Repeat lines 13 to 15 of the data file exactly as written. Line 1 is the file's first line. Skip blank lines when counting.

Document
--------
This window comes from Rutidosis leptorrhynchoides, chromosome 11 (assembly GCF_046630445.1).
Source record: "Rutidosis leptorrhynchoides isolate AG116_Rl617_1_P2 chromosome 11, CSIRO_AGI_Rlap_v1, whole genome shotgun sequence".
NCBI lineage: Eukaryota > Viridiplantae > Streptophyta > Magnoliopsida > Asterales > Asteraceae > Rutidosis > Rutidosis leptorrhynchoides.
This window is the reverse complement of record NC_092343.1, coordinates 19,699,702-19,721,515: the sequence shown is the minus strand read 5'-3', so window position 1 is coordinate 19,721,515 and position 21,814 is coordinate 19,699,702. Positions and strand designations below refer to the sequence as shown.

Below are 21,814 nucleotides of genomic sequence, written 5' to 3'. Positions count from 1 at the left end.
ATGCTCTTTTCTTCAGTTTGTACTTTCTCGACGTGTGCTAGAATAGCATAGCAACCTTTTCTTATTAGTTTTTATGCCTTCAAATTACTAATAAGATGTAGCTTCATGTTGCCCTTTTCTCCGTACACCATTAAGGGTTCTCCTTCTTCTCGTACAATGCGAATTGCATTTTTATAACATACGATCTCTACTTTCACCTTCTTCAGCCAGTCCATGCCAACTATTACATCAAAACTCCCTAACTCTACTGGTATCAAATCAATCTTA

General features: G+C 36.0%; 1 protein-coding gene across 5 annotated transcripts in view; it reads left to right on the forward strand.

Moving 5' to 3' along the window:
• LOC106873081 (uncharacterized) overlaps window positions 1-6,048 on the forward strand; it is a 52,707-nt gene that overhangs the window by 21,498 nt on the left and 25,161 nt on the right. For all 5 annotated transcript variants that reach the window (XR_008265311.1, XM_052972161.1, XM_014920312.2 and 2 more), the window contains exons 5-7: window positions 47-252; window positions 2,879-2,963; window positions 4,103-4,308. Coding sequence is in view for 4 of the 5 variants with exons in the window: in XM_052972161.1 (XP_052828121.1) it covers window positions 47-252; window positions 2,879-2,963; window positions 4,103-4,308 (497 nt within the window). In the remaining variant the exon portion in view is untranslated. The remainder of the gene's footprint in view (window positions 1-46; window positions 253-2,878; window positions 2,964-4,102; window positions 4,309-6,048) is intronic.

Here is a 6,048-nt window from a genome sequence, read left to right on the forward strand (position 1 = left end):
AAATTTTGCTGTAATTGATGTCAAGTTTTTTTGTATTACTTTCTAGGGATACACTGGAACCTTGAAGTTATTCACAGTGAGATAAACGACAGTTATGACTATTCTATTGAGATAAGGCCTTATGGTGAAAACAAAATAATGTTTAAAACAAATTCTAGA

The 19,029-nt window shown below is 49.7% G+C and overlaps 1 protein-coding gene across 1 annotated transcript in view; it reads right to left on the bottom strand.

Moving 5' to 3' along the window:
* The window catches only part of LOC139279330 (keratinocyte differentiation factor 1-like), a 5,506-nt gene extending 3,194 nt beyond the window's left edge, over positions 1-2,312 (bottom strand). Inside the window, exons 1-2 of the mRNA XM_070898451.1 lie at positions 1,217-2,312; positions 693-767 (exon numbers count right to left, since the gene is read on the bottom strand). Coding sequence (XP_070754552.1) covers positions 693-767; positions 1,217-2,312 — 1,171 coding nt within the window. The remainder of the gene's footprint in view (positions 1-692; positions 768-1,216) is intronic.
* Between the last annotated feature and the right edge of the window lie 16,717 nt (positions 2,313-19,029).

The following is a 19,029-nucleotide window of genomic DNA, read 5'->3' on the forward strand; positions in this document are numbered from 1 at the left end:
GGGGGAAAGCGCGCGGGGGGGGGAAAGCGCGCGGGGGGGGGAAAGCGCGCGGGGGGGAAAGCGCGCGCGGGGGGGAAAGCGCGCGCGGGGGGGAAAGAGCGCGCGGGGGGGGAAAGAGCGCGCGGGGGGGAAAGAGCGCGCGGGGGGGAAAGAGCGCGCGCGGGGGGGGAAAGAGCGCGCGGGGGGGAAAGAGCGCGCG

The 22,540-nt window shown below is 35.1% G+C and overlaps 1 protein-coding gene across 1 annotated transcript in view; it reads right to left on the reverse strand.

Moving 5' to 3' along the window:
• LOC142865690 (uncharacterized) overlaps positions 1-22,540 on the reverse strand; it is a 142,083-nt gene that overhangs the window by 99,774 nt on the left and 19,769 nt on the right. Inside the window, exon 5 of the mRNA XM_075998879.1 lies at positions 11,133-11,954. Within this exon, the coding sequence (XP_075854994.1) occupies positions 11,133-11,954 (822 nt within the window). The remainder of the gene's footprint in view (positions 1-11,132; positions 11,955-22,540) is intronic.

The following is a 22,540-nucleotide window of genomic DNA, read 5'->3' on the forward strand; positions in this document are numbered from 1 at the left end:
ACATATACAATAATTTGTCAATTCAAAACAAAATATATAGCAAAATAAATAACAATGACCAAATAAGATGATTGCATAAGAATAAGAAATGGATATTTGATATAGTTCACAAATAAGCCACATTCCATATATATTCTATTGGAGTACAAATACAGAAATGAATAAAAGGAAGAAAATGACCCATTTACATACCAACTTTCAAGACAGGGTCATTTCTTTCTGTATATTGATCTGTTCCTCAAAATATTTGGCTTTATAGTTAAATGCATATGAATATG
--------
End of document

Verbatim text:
Moving 5' to 3' along the window:
* The window catches only part of LOC139279330 (keratinocyte differentiation factor 1-like), a 5,506-nt gene extending 3,194 nt beyond the window's left edge, over positions 1-2,312 (bottom strand). Inside the window, exons 1-2 of the mRNA XM_070898451.1 lie at positions 1,217-2,312; positions 693-767 (exon numbers count right to left, since the gene is read on the bottom strand). Coding sequence (XP_070754552.1) covers positions 693-767; positions 1,217-2,312 — 1,171 coding nt within the window. The remainder of the gene's footprint in view (positions 1-692; positions 768-1,216) is intronic.
* Between the last annotated feature and the right edge of the window lie 16,717 nt (positions 2,313-19,029).